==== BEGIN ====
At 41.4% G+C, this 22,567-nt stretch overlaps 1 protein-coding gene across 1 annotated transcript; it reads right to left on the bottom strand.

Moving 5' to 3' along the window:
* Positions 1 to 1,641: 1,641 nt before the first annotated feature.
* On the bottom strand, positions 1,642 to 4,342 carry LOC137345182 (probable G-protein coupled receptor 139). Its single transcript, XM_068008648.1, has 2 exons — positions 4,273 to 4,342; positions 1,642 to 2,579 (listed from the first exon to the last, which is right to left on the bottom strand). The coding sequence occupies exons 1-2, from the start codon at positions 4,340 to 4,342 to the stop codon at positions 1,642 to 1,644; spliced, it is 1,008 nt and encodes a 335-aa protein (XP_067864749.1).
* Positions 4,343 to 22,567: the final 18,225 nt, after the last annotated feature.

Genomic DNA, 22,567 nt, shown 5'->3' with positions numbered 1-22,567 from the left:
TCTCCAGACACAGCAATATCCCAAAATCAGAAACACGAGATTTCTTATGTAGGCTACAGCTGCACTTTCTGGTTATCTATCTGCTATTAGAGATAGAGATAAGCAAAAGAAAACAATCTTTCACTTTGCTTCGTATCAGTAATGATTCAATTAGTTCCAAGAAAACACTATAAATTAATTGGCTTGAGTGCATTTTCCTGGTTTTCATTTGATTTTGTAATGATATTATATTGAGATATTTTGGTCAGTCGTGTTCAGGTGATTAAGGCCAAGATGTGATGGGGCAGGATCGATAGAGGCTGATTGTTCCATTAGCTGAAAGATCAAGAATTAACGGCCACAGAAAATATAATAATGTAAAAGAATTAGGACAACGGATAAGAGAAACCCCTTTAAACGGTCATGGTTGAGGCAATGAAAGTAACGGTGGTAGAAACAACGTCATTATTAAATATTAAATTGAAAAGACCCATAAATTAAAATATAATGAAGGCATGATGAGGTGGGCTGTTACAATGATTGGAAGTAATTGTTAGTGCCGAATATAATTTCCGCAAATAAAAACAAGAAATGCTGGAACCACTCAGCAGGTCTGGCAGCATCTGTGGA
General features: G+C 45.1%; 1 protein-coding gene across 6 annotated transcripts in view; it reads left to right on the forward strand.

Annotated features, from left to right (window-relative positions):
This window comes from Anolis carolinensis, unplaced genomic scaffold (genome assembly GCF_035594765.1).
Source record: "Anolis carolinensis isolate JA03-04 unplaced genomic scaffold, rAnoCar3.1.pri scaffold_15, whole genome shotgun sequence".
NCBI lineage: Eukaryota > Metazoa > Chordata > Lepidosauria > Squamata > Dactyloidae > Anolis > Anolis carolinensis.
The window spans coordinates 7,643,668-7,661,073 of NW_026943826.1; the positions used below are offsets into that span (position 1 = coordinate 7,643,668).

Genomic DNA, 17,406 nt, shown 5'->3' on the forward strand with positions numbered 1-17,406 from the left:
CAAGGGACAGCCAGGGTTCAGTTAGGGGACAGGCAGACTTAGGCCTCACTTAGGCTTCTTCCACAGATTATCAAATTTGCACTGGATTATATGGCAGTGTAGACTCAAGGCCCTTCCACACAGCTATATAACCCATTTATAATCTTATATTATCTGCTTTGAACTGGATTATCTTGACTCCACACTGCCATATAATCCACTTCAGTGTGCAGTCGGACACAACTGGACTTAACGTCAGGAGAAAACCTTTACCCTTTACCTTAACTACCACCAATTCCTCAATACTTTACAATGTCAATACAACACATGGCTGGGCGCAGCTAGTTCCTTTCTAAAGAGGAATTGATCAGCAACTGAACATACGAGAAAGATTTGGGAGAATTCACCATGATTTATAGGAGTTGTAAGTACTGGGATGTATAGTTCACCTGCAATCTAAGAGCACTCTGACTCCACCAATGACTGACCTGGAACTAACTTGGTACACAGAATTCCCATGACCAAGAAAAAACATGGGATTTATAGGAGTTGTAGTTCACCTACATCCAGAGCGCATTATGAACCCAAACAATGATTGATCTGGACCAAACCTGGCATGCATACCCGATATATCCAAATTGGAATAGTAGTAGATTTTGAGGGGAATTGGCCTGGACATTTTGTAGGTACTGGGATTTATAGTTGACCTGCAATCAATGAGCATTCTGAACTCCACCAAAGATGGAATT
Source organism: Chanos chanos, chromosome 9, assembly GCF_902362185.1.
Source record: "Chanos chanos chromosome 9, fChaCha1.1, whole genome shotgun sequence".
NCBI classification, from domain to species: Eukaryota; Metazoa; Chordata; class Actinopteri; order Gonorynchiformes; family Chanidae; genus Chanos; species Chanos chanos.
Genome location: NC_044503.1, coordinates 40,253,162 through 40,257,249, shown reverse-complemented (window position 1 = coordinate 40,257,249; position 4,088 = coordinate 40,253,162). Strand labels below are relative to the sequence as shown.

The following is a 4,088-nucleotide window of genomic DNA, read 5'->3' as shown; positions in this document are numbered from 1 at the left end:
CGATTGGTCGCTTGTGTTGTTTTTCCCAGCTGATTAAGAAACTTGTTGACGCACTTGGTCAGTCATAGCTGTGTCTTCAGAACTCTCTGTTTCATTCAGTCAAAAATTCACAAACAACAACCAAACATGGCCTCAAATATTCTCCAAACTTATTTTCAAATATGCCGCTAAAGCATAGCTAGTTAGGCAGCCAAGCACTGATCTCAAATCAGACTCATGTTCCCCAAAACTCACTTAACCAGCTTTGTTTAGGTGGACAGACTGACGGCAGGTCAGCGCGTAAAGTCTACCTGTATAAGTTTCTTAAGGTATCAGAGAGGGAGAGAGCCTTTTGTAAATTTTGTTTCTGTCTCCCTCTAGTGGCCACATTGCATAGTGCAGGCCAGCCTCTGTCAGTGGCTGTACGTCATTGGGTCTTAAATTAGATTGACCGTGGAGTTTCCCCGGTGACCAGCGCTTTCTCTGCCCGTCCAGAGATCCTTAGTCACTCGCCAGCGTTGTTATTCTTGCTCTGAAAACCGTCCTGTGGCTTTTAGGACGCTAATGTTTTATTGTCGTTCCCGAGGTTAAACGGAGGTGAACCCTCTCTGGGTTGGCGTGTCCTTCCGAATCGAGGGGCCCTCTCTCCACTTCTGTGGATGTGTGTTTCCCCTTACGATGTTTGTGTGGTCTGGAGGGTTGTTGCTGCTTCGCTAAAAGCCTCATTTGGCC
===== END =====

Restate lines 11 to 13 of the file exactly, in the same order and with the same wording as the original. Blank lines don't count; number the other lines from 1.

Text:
Source record: "Anolis carolinensis isolate JA03-04 unplaced genomic scaffold, rAnoCar3.1.pri scaffold_15, whole genome shotgun sequence".
NCBI lineage: Eukaryota > Metazoa > Chordata > Lepidosauria > Squamata > Dactyloidae > Anolis > Anolis carolinensis.
The window spans coordinates 7,643,668-7,661,073 of NW_026943826.1; the positions used below are offsets into that span (position 1 = coordinate 7,643,668).